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The powerful promise of AI in healthcare

Jennifer O'Brien | Oct. 10, 2017
May have 35 such uses cases.

CIO veteran and industry consultant, Geoff Wenborn, sees enormous opportunity for artificial intelligence (AI) in healthcare - identifying 35 use cases alone for robotics and AI at places like UnitingCare Queensland.

Wenborn, who provides IT transformation consulting to several organisations including UnitingCare Queensland and Starlight Children’s Foundation Australia (and built some proof of concepts), said the sky’s the limit in terms of use case possibilities.

At UnitingCare, he was the interim CIO charged with doing transformation, and is currently the chair of the Starlight IT Advisory Board.

He said AI makes sense in hospitals, aged care, community services and retirement living. He sees huge growth opportunities - across many markets - and is excited by the application of AI technology to enable different outcomes. Just looking at healthcare alone, AI and robotics will help society take care of an aging population and allow much longer independence.

“The application of automation and artificial intelligence to assist capability to support a diagnosis and prevention cure is very exciting in this sector. I call healthtech the new black - like fintech was a few years ago. But fintech is so done and healthtech is the next big thing.”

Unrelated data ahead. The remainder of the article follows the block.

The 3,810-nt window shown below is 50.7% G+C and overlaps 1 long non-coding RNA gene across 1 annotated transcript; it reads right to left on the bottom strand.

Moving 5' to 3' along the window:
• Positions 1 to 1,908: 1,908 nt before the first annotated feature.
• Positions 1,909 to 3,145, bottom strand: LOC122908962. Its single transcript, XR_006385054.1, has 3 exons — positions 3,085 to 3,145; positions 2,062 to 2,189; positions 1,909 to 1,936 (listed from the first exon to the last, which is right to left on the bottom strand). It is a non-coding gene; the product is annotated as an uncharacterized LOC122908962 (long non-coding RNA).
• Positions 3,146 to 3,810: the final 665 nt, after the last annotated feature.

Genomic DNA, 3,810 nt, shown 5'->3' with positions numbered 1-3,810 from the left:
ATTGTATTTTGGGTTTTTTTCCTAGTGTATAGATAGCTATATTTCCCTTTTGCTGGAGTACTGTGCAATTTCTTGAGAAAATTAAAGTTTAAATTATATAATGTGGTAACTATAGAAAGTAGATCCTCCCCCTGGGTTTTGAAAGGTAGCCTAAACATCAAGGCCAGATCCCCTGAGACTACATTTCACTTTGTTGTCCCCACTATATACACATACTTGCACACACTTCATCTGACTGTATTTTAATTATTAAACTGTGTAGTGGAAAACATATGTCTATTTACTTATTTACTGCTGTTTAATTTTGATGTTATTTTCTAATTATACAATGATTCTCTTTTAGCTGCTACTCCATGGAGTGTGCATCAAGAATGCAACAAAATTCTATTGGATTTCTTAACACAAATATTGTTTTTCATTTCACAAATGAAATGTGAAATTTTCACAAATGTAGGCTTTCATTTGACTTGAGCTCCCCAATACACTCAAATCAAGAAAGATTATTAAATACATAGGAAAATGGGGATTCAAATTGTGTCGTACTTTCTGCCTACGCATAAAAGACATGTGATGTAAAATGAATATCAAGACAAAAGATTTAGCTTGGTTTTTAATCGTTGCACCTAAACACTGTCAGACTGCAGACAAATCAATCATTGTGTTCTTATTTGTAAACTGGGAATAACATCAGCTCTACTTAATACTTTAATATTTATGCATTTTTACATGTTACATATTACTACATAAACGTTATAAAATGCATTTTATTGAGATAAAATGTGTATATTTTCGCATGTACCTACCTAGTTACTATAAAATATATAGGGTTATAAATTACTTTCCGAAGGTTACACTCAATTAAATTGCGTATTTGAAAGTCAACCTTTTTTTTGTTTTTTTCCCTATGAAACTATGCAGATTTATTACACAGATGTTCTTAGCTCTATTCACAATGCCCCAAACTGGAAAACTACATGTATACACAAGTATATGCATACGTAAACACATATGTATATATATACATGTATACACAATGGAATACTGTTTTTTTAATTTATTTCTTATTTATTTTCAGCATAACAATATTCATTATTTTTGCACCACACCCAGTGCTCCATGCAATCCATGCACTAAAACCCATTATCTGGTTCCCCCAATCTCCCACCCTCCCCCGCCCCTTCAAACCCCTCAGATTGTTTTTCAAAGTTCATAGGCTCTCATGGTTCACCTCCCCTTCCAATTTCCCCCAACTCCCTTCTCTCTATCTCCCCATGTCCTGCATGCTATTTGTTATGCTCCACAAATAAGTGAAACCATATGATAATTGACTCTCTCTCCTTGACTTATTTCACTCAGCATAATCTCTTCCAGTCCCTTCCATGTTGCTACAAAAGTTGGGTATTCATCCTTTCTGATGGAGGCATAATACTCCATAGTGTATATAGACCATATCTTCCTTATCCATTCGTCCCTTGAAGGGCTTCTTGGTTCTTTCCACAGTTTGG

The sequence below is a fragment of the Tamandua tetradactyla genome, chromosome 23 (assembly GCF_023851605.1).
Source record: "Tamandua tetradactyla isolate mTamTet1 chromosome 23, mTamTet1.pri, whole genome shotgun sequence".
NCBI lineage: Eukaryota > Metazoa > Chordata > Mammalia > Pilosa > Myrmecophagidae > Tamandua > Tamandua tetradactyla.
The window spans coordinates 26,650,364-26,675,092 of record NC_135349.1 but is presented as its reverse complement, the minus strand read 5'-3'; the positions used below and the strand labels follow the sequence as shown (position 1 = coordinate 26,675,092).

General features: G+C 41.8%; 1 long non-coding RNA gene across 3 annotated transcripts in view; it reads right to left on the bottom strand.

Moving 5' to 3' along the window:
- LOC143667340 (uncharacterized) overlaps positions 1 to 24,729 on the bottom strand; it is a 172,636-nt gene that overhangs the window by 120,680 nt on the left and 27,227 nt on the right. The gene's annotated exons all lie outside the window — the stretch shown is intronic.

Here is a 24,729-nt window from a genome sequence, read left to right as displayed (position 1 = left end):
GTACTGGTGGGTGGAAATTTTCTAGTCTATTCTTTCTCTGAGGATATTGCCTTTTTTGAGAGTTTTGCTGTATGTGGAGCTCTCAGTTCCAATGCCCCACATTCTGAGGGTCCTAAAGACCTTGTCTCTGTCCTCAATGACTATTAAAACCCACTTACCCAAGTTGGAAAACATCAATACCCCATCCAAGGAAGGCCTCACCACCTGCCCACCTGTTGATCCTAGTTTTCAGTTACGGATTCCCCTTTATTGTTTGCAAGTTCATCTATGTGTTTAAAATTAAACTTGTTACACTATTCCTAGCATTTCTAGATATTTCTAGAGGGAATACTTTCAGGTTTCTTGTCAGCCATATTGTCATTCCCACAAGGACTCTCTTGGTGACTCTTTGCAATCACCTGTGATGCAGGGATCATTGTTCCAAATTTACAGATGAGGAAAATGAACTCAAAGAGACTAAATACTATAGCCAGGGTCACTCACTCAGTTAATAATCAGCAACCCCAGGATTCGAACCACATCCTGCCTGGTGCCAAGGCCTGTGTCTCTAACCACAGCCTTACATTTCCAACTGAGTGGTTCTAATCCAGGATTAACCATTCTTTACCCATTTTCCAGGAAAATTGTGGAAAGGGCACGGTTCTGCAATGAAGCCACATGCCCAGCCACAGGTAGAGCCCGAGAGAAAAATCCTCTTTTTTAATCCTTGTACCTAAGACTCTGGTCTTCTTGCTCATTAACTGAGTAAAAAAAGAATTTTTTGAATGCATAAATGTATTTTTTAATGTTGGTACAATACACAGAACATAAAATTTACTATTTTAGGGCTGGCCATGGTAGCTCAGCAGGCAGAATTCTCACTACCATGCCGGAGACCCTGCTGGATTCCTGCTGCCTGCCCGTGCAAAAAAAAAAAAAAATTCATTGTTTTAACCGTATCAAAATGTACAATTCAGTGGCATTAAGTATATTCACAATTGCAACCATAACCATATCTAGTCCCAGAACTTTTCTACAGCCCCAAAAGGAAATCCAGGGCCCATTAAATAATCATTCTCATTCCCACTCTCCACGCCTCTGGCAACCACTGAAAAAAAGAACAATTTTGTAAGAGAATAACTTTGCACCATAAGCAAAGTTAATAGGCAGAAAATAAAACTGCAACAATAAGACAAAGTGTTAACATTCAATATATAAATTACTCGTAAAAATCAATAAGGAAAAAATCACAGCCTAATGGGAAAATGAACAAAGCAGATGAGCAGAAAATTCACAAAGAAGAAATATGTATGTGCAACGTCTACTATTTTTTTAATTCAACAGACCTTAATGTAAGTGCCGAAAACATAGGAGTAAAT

Indeed, AI is a game-changer, creating so many uses cases in so many different industries from healthcare, energy and utilities, financial services and manufacturing, and we’re only just scratching the surface, Wenborn noted.

From SIRI to self-driving cars, AI is gaining momentum. While science fiction portrays AI as robots with human-like characteristics, AI can be anything from Google’s search algorithms to IBM’s Watson to autonomous weapons.

At the nonprofit organisation, Starlight - founded in 1982 to bring joy and comfort for hospitalised kids and their families - Wenborn said he’s been working as the CTO over the last three months, helping the organisation “connect the dots” in terms of its technology readiness and possible use cases of AI engagements and souping up automation.

“There’s an all-round experience that robotics can enable. It is not just automating whatever’s manual. There are a lot of things that are manual in an underinvested technology environment.

“But it is then, ‘how can you then create delightful experiences for sick children through the application of these technologies and how can you apply AI algorithms and models to data about people who donate? Because as a not-for-profit, understanding behaviours is absolutely critical.”

At Starlight, he’s focused on two potential AI applications: a chatbot interface, and revenue optimisation (with a view on fundraising).

Regarding revenue optimisation, he said it involves asking: “What information do you have about individuals that donate and how can you connect it to understanding what their proclivities are?, while understanding the joy they get out of supporting sick children and how you can build on that.”


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